Notice that Paul didn't buy into the "Greener Grass Conspiracy." No matter what my circumstances, I'm regularly tempted to believe that the grass is greener somewhere else, that something else will make me happy. A new, more exciting job, a new relationship, less homework, spring break, summer break, marriage, something, anything. It's all a pack of lies. Satisfying joy is found in knowing and delighting in Jesus Christ.
Where the Rubber Meets the Road
So what does this look like practically? How did I find contentment in the midst of term papers, boring summer jobs, and singleness?
First, I fought to be happy in God. How? By regularly spending time reading God's Word and praying. When I read God's Word, I experience the real, soul-satisfying, empowering presence of God, and as I encounter the presence of God, I experience the joy of God. I can say with the Psalmist, "You make known to me the path of life; in your presence there is fullness of joy; at your right hand are pleasures forevermore" (Psalm 16:11).
As I pored over the sacred book, I asked God to open my eyes to see His all-satisfying glory. Let me encourage you to do the same. Ask God to fill you with His holy joy. Plead with God for the joyful strength of Christ — the strength that will empower you to be content in whatever circumstances you find yourself.
Jesus said, "If you keep my commandments, you will abide in my love, just as I have kept my Father's commandments and abide in his love. These things I have spoken to you, that my joy may be in you, and that your joy may be full" (John 15:10-11). Joy flows through the channel of the words of Christ. Jesus is eager to give us joy, but we must step into the channel through which it flows. Read God's Word. Ask for joy. Be transformed. I've found that it's really that simple.
Second, I threw myself into my work. Not out of some abstract moralistic work ethic, but out of love for Christ. Colossians 3:23-24 says, "Whatever you do, work heartily, as for the Lord and not for men, knowing that from the Lord you will receive the inheritance as your reward. You are serving the Lord Christ."
Notice the all-encompassing phrase, "whatever you do." Whether it's writing term papers, or writing computer programs, or babysitting younger siblings, it's all to be done for the glory of Christ. God calls me to work hard at whatever I'm doing because I'm ultimately working for Christ.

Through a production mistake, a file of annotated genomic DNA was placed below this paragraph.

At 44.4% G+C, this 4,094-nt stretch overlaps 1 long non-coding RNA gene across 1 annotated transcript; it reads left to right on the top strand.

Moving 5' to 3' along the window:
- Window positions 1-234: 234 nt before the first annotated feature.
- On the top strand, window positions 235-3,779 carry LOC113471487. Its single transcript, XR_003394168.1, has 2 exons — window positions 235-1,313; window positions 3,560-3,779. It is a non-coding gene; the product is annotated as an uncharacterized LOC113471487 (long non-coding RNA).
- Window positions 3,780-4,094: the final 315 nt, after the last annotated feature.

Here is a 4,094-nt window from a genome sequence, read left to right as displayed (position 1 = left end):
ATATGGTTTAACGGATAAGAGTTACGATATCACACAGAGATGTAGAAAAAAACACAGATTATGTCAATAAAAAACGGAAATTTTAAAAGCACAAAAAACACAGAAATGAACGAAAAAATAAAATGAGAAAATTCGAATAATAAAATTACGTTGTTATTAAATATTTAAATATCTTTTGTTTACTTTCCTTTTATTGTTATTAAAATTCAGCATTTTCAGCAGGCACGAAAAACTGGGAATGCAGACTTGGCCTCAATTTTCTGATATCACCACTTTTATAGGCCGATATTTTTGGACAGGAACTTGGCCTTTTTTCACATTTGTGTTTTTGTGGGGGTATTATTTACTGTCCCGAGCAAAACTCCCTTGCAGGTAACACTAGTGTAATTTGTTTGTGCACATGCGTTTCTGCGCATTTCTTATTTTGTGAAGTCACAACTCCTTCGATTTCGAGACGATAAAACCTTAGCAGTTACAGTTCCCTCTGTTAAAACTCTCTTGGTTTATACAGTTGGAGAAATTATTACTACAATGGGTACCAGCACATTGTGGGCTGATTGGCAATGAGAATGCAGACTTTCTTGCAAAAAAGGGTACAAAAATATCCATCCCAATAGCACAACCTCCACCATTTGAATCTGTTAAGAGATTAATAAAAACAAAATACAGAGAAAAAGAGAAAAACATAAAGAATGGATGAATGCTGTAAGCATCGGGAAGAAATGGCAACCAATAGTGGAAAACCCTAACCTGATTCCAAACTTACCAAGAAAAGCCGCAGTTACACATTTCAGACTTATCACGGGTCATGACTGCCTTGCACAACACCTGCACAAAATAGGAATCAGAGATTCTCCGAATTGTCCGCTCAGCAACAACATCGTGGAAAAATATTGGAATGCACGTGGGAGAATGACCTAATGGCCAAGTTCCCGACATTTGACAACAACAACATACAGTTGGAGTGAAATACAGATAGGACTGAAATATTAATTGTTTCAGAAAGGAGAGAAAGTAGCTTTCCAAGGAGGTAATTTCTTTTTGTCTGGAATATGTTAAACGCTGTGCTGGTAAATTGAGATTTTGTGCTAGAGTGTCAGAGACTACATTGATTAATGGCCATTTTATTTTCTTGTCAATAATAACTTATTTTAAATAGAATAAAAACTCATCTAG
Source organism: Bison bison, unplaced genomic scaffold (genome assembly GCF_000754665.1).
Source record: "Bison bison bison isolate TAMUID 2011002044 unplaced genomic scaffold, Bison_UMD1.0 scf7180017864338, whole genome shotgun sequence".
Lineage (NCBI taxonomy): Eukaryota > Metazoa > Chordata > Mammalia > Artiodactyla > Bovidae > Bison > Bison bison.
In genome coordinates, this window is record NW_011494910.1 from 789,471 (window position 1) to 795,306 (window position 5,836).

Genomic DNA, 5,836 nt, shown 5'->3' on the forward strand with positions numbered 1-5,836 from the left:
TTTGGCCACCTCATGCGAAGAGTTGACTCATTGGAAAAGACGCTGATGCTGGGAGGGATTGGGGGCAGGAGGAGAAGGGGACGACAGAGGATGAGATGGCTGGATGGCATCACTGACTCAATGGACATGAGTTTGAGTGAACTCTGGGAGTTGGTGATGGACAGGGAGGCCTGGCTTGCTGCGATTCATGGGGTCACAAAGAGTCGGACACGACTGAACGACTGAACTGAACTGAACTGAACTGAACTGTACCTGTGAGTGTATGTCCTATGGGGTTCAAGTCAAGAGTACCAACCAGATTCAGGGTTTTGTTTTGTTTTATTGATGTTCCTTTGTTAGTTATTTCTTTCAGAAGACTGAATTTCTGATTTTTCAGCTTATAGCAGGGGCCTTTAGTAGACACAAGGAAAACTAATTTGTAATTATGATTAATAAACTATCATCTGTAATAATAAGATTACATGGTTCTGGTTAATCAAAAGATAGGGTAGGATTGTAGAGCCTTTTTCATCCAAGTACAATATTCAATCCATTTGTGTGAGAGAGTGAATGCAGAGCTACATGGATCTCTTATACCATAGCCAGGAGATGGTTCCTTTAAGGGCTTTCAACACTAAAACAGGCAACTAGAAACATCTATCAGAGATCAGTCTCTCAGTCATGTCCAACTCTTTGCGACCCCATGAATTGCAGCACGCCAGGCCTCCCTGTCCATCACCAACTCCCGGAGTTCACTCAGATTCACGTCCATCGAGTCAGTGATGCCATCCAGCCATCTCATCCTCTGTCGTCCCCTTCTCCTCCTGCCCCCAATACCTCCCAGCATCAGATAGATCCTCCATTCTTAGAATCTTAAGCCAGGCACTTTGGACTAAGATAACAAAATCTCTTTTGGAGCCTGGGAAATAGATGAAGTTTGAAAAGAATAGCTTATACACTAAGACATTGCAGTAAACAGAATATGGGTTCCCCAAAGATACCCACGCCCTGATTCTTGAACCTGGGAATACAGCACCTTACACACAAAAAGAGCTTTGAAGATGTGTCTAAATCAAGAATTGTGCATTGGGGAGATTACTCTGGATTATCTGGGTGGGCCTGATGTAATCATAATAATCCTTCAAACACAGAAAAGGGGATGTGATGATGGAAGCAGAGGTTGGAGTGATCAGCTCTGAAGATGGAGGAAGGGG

I think Jim Elliot captured the force of this verse well when he said, "Wherever you are, be there 100 percent." In my years as a single man, I wanted to be there 100 percent for the glory of God. I wanted to take full advantage of my singleness by serving those in my church, and spending time in God's Word, and encouraging other Christians. I didn't want to waste my singleness.
Let me encourage you to follow Jim Elliot's advice as well. If you're in college, be there 100 percent. Study hard for the glory of God. Write boring term papers with the passion of one who's been bought with blood. Take your finals as if Christ himself were administering them. Don't waste your college years by continually looking forward to the end. The grass isn't greener on the other side of college.
The Final Verdict
One day each of us will stand before our Creator to give an account of our lives. On that day my only hope and plea will be the precious blood of Christ. In every season of my life there's been some measure of sinful discontentment, and so I will cling to Jesus as my only hope for heaven.
My heavenly rewards, however, will be dependent on the way I lived my life, and I want to hear Christ say, "Well done, good and faithful servant." I can prepare for that day now by finding my joy in Him and working hard for the glory of God.
So if you'll excuse me, I've got some reading to do.
Copyright 2008 Stephen Altrogge. All rights reserved.